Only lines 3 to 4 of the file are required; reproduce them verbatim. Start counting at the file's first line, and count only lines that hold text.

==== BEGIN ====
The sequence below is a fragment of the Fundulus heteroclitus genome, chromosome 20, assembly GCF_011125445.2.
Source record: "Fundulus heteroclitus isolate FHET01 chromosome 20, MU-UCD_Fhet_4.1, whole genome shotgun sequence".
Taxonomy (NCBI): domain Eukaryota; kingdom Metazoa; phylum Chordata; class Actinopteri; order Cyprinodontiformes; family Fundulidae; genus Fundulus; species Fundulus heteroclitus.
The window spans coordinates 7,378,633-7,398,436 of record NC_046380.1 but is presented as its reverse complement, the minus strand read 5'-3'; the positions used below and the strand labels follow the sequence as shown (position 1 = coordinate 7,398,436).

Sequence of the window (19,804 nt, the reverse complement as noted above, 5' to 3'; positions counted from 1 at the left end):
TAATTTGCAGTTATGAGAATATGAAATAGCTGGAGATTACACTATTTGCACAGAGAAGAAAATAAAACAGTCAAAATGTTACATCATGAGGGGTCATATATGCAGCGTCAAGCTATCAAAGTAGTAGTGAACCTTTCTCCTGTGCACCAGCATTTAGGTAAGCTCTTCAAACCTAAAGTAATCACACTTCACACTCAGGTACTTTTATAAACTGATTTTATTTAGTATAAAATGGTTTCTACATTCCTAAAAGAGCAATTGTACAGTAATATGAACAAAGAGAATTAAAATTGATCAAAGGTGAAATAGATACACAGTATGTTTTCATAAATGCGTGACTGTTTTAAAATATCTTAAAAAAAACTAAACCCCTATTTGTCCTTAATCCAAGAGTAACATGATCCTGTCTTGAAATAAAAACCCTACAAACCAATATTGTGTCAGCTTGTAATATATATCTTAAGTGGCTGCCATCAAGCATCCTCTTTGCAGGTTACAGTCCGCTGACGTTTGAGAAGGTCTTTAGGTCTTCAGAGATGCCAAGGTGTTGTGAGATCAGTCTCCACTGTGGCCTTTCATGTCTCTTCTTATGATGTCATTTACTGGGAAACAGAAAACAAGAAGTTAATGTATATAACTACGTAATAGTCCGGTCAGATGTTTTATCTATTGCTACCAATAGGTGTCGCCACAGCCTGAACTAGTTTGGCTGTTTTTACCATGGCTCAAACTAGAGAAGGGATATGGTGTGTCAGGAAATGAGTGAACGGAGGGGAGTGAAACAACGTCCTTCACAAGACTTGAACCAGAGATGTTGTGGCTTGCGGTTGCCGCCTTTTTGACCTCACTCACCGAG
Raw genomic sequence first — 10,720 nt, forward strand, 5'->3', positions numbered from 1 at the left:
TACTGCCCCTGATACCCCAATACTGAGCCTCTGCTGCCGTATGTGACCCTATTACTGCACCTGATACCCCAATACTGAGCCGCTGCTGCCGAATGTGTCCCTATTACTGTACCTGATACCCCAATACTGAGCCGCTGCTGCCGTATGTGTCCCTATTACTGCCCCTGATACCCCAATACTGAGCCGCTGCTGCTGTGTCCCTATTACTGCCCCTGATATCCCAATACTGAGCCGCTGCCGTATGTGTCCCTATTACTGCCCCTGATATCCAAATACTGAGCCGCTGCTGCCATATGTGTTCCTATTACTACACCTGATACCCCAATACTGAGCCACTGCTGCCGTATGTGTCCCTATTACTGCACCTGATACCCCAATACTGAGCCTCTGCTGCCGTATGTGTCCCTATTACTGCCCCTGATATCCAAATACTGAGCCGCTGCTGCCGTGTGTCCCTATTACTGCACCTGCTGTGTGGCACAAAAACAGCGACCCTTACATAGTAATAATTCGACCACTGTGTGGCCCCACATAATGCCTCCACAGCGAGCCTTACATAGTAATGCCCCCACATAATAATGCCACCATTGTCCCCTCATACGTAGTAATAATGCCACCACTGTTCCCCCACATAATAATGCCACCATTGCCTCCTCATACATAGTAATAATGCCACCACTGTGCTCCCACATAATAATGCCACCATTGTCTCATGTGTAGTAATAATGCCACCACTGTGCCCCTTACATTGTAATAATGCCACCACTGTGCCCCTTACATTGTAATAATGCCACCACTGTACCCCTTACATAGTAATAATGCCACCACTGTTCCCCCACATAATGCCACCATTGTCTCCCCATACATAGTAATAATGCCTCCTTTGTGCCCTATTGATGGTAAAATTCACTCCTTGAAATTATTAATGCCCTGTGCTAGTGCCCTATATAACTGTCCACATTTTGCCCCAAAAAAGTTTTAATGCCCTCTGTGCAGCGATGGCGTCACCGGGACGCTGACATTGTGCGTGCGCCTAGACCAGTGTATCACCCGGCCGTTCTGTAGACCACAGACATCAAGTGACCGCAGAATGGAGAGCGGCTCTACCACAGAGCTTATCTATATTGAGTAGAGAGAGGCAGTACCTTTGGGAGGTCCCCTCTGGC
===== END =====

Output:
Taxonomy (NCBI): domain Eukaryota; kingdom Metazoa; phylum Chordata; class Actinopteri; order Cyprinodontiformes; family Fundulidae; genus Fundulus; species Fundulus heteroclitus.
The window spans coordinates 7,378,633-7,398,436 of record NC_046380.1 but is presented as its reverse complement, the minus strand read 5'-3'; the positions used below and the strand labels follow the sequence as shown (position 1 = coordinate 7,398,436).